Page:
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mcgriffith

Images Of Chiang Rai 2013

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Blithesome Blogger,The images you captured are terrific! Truly wonderful.My family and I are in the process of relocating to Chiangrai.Someday I hope our paths cross.Great compositions! Thanks siamiamtom

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I am a fan of reservoirs. Whether in villages or in the mountains they are a lovely place to spend some time reflecting on the beauty of Chiang Rai.

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Villagefarang,More beautiful shots from behind your lens! Great. Keep shutterbugg'n. siamiamtom

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Blithesome Blogger,The images you captured are terrific! Truly wonderful.My family and I are in the process of relocating to Chiangrai.Someday I hope our paths cross.Great compositions! Thanks siamiamtom

Always nice to hear from a fan.smile.png Thank you for the kind words. Hope your relocation goes smoothly and I am sure we will cross paths someday.smile.png

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933 steps up the hillside at Bandu Monastery to visit the secluded foot print of Budda - The footprints of Budda symbolize the Buddha's presence, as they are believed to be the imprints where the Budda actually touched the ground.

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This was taken in the Textile Museum at Chiang Rai Rajabhat University. If you are coming from the airport - heading towards Mae Sai, turn left into the University Avenue. Enter the University and drive down around 1/2 km. There is restaurant for students on the right hand side. The Textile Museum is located near the exit from the restaurant complex.

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Edited by toybits
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Smoke is popular on thaivisa but smoke is not popular with the residents in the North.
It is difficult to make an image showing smoke.

Earlier this week I have found a burning tree at the edge of a forest in Wawi district.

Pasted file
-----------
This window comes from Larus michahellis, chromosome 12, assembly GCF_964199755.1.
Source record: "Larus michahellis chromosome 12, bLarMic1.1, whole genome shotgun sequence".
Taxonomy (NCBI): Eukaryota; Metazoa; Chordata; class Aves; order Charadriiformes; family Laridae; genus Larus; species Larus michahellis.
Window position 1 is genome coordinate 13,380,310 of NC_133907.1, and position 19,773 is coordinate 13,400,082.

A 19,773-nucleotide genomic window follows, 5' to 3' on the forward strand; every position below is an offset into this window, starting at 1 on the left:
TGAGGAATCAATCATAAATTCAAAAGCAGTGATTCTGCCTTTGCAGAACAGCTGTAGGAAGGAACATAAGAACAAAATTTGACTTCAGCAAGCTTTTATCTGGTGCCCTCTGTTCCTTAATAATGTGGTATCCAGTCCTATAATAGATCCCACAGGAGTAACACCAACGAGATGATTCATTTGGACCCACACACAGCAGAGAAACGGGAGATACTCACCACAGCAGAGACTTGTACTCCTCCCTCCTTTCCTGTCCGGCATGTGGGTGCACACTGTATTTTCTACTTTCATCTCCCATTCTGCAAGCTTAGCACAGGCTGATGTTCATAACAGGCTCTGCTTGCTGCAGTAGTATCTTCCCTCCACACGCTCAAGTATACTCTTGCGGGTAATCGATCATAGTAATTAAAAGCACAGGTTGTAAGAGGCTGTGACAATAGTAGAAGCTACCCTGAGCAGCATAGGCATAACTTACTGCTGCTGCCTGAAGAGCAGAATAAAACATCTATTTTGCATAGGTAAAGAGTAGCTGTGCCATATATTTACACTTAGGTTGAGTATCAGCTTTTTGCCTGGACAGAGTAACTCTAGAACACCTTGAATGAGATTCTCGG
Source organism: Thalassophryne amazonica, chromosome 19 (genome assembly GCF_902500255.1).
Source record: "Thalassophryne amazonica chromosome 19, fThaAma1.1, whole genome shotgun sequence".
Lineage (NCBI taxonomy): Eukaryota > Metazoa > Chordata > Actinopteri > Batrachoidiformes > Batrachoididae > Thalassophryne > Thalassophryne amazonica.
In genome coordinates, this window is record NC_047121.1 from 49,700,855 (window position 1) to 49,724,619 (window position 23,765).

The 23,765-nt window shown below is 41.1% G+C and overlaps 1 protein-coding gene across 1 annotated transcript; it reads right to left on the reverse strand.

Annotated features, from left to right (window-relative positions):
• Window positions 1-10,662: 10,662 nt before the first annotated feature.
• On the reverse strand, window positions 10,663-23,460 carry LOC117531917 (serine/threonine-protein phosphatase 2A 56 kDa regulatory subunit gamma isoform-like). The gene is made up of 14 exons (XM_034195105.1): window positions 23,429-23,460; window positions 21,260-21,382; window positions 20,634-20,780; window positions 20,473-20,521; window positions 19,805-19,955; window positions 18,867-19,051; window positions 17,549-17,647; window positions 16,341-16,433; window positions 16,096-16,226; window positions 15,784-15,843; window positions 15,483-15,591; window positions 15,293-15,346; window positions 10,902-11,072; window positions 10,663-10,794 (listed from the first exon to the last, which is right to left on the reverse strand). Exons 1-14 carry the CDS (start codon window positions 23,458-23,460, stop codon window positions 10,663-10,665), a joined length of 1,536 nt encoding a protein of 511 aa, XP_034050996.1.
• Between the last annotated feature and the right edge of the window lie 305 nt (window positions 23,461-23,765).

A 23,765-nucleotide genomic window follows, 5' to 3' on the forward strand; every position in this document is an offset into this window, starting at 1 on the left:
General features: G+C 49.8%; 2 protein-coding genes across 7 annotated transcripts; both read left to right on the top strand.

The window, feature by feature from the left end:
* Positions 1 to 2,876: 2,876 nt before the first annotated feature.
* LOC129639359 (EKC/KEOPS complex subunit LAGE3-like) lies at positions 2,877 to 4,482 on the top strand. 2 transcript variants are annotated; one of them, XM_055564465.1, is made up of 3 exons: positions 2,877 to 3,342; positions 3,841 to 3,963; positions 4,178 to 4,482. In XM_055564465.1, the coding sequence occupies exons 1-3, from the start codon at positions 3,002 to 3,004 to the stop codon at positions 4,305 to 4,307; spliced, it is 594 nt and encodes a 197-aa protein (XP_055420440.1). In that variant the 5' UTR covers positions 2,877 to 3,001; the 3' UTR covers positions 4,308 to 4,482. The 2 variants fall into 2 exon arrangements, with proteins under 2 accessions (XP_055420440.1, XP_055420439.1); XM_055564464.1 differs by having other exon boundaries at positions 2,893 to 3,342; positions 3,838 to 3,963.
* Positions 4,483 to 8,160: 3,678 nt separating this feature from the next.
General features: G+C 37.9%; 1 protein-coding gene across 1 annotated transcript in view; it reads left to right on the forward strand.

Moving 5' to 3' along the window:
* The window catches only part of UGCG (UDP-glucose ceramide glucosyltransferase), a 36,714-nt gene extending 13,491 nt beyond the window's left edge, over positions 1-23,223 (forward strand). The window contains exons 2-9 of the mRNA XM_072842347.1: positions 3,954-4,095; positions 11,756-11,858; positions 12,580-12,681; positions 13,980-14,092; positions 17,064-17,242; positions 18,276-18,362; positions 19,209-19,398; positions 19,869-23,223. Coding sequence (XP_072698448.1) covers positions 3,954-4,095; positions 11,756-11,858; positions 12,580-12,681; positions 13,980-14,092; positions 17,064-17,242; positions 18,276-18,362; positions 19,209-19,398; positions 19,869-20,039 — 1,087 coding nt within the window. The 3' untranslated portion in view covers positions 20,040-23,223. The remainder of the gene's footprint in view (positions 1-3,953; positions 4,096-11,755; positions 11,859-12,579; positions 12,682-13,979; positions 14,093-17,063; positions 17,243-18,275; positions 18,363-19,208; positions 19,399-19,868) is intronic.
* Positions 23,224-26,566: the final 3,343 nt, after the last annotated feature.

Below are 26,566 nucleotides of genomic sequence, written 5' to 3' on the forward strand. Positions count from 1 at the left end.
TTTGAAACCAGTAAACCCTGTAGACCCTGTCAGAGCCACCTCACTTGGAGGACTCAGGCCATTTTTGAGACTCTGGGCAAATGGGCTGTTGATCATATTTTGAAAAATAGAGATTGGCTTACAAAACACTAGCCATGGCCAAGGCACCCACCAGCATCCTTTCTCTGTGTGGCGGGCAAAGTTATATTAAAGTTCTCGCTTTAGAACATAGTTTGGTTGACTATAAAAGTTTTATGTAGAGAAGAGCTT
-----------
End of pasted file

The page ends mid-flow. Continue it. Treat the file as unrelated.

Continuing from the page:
I decided to post an image to show the contrast between the normal green landscape
with blue sky and the smoke filled landscape at the end of the dry season.

An obituary of the burning tree.

The tree in the images, or at least part of the tree, is a strangling fig (Ficus).
About half, of the 30 Ficus species in northern Thailand, are 'strangling' figs.

Strangling or strangler figs start life as an epiphyte on a host tree. The seeds
are dropped by birds which ate the figs and passed out the seeds unharmed. The
advantage of starting higher up: more light is available than in the deep shade
of the forest floor.

Once lodged on a host tree, the seed sends out roots which seek water and nutrients
as an epiphytic plant. When the roots touch the ground, they start drawing water
and nutrients more easily: the strangler starts growing as a tree.

Over time the roots encircle the trunk of the host tree and self-graft under pressure.
The roots thicken and become 'root stems' for their own crown.

The trunk of the host tree cannot grow outwards anymore and is gradually 'ringed'.
The strangler fig also competes for light and water and eventually kills the host
tree, leaving it standing with a hollow center.

Fig tree wood has no commercial value and this strangler has survived the logging
which has removed or degraded the surrounding forest.

Hill tribe farmers started to use the logged forest to cultivate crops. The spreading
crown took away light for the crops below so they cut the branches. (The bamboo pegs
hammered into the large branches and the tied bamboo pole are visible.) Eventually
the farmers decided to remove the tree by the only method available to them: fire.

If the fields are left undisturbed for a long period of time, a secondary forest of
fast growing trees will develop. Strangling figs will colonize these trees and their
crowns will provide the shade for other rain forest trees to germinate.

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Picture of clock tower at night in Chiang Rai city

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stupid question probably but how do you get a pic to post in full size here?

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stupid question probably but how do you get a pic to post in full size here?

This Link will explain all.smile.png

Edited by villagefarang

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Surrounded by exotic plants and flowers in Chiang Rai

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stupid question probably but how do you get a pic to post in full size here?

This Link will explain all.smile.png

Thanks

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